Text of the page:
Mathematics - Signals And Systems - Discrete-Time Sampling



Hey it's a me again @drifter1!

Today we continue with my mathematics series about Signals and Systems in order to cover Discrete-Time Sampling.

So, without further ado, let's dive straight into it!

Getting into Discrete-Time Sampling

Until now, we used sampling as a way of processing continuous-time signals using discrete-time systems. But, sampling can also be applied to discrete-time signals, which in turn gives us the concept of discrete-time sampling (or Frequency Domain Sampling). The procedure is also quite similar to the one we used for continuous-time signals, in the sense that the discrete-time sequence is again multiplied by an periodic impulse train. With a period of N, this impulse train, might be used to retain every Nth sample of the original sequence, whilst the rest stays at zero. Of course, the same constraints of bandwidth also apply for discrete-time sampling, and so the original sequence can be recovered under the constraints of the sampling theorem. Furthermore, interpolation can again be implemented using an ideal low-pass filter.

Downsampling (or Decimation)

We can easily conclude that discrete-time sampling is quite similar to continuous-time sampling, so where is the difference? Well, discrete-time sampling is more of a downsampling or decimation procedure. After sampling the sequence, the newly obtained sequence has no practical reason to retain the zero values. Its explicitly used for retaining only every Nth sample, whilst sampling continuous-time signals is more of a way to approximate it.

Let's think about the special case where a continuous-time signal is sampled twice, in two steps. The second sampling that happens on the discrete-time representation (in the frequency domain) of course has to use a lower sampling rate then the one that was used originally. This basically means that sampling directly using this lower sampling rate would give the same signal, but in one step.

As we already mentioned in previous parts of the series, the sampling rate can have a quite important effect on the outcome of sampling. If the signal is periodic, a lower sampling rate (and so a decimation or downsampling) might still allow reconstruction, but in other cases it might be impossible to recover the original signal:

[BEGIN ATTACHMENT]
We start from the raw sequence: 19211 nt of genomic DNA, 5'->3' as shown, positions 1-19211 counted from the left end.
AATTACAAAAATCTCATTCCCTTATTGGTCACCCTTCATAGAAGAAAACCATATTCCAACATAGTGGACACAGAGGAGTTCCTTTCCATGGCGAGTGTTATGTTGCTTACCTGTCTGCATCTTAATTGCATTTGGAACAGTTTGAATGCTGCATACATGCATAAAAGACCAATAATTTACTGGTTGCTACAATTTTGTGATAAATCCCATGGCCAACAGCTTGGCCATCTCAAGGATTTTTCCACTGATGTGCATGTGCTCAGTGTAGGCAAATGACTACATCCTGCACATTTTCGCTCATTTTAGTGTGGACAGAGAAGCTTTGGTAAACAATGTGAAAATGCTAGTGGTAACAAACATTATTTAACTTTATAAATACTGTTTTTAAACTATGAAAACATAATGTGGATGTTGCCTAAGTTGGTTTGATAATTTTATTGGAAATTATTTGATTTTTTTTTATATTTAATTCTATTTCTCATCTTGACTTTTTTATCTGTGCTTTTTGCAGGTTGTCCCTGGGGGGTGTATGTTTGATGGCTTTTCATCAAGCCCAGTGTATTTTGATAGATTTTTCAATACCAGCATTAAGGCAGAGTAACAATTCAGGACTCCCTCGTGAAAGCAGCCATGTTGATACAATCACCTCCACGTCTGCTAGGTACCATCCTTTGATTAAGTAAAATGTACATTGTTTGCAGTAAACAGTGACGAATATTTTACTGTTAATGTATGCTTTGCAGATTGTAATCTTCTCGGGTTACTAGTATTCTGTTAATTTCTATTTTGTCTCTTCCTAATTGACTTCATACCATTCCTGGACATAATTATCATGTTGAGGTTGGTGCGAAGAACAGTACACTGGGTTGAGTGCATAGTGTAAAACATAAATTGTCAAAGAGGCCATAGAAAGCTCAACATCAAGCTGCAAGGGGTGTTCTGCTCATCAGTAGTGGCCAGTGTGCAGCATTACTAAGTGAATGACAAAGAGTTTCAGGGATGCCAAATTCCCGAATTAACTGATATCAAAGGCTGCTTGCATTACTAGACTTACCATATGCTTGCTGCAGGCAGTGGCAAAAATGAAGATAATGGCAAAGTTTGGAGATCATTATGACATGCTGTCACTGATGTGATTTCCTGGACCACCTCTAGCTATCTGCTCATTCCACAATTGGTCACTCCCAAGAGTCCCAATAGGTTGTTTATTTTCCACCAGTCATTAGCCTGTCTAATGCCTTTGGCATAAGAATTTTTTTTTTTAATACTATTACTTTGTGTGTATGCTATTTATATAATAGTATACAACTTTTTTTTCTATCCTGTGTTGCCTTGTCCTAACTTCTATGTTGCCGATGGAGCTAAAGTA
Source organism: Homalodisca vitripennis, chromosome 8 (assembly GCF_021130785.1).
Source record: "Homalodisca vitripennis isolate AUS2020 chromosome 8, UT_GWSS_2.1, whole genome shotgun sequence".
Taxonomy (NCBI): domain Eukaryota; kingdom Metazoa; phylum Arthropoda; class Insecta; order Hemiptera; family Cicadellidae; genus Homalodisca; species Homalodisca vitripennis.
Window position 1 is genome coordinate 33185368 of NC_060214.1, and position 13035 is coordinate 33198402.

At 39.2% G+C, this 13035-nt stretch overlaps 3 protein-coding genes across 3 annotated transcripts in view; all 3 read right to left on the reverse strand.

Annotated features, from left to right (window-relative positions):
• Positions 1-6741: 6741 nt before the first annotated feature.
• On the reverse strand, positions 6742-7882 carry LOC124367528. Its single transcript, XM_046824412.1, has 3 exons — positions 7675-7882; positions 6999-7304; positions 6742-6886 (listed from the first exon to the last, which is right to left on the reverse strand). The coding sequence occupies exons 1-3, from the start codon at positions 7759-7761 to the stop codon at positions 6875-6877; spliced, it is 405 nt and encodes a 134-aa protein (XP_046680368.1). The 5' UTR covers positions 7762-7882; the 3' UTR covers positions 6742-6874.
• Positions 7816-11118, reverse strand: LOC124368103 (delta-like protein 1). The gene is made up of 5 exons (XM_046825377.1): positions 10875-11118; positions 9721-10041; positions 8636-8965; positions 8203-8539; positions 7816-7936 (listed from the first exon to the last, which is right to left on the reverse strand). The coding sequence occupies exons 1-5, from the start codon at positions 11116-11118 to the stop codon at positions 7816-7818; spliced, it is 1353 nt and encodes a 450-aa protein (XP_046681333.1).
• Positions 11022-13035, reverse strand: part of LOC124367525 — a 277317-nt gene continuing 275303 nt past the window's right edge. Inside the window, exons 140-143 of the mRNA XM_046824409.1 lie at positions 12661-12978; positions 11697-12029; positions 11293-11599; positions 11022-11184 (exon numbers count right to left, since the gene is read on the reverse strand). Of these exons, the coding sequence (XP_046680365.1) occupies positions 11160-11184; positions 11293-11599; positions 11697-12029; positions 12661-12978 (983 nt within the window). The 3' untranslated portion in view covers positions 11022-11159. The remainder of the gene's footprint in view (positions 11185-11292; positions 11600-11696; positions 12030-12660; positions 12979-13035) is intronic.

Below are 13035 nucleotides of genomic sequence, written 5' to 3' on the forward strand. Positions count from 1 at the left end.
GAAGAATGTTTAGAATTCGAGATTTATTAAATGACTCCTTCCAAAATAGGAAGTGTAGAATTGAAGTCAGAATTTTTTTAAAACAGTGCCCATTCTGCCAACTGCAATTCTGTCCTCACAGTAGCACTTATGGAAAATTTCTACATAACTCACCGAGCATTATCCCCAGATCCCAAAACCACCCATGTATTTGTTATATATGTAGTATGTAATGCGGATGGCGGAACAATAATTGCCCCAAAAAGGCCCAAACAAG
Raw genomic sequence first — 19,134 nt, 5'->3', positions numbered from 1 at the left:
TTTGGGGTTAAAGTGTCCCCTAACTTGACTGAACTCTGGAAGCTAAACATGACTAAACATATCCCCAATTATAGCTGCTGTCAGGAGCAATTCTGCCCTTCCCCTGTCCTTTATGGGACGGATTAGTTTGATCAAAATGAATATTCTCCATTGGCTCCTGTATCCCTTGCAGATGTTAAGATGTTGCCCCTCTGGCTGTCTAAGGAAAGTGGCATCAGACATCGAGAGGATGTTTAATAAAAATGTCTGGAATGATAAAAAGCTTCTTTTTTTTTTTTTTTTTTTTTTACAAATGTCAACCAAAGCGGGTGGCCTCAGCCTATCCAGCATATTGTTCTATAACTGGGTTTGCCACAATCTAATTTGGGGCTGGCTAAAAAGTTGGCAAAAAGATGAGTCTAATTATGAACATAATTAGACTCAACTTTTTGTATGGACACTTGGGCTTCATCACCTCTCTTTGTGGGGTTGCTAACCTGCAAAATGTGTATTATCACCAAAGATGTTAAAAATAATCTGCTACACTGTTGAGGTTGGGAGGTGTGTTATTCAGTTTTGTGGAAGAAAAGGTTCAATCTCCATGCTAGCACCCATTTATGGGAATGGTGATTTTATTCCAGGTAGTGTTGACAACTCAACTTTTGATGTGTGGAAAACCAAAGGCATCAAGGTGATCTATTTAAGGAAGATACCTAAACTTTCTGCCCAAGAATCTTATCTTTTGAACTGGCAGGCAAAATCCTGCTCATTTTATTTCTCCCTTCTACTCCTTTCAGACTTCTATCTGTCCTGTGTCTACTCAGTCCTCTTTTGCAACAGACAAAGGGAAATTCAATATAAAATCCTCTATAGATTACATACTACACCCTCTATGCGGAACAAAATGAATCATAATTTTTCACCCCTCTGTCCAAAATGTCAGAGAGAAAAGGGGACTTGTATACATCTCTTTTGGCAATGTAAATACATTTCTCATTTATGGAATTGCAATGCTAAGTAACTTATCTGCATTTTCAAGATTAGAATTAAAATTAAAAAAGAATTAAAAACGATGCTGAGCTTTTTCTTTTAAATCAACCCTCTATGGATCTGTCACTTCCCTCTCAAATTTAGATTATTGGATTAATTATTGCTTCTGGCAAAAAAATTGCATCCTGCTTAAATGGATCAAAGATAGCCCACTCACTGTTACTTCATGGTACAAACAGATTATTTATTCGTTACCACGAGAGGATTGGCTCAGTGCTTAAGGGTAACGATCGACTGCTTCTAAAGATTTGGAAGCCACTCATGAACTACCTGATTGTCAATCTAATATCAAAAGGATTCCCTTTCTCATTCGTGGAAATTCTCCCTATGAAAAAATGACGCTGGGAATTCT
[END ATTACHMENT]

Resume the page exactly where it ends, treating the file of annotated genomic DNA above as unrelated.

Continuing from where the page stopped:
[Image 2]


The attempt of reconstructing the original sequence can be refered to as upsampling. This process can be split into 2 stages:
  1. The N - 1 zero values that were removed while sampling are re-inserted between the sample points.
  2. Interpolation is applied with a low-pass filter to re-construct the original sequence.

[Image 3]

Downsampling and upsampling can be used in lots of practical applications. As we already saw previously, one of them is sampling rate conversion. Incompatible systems can be made compatible by introducing such a sampling conversion layer.



  1. Alan Oppenheim. RES.6-007 Signals and Systems. Spring 2011. Massachusetts Institute of Technology: MIT OpenCourseWare, License: Creative Commons BY-NC-SA.


Mathematical equations used in this article were made using quicklatex.

Block diagrams and other visualizations were made using and GeoGebra

Previous articles of the series


LTI Systems and Convolution

Fourier Series and Transform

Filtering, Sampling, Modulation, Interpolation

Final words | Next up

And this is actually it for today's post!

From next time we will start getting into full-on examples/exercises on Filtering, Sampling, Modulation, Interpolation etc.

See Ya!

Keep on drifting!

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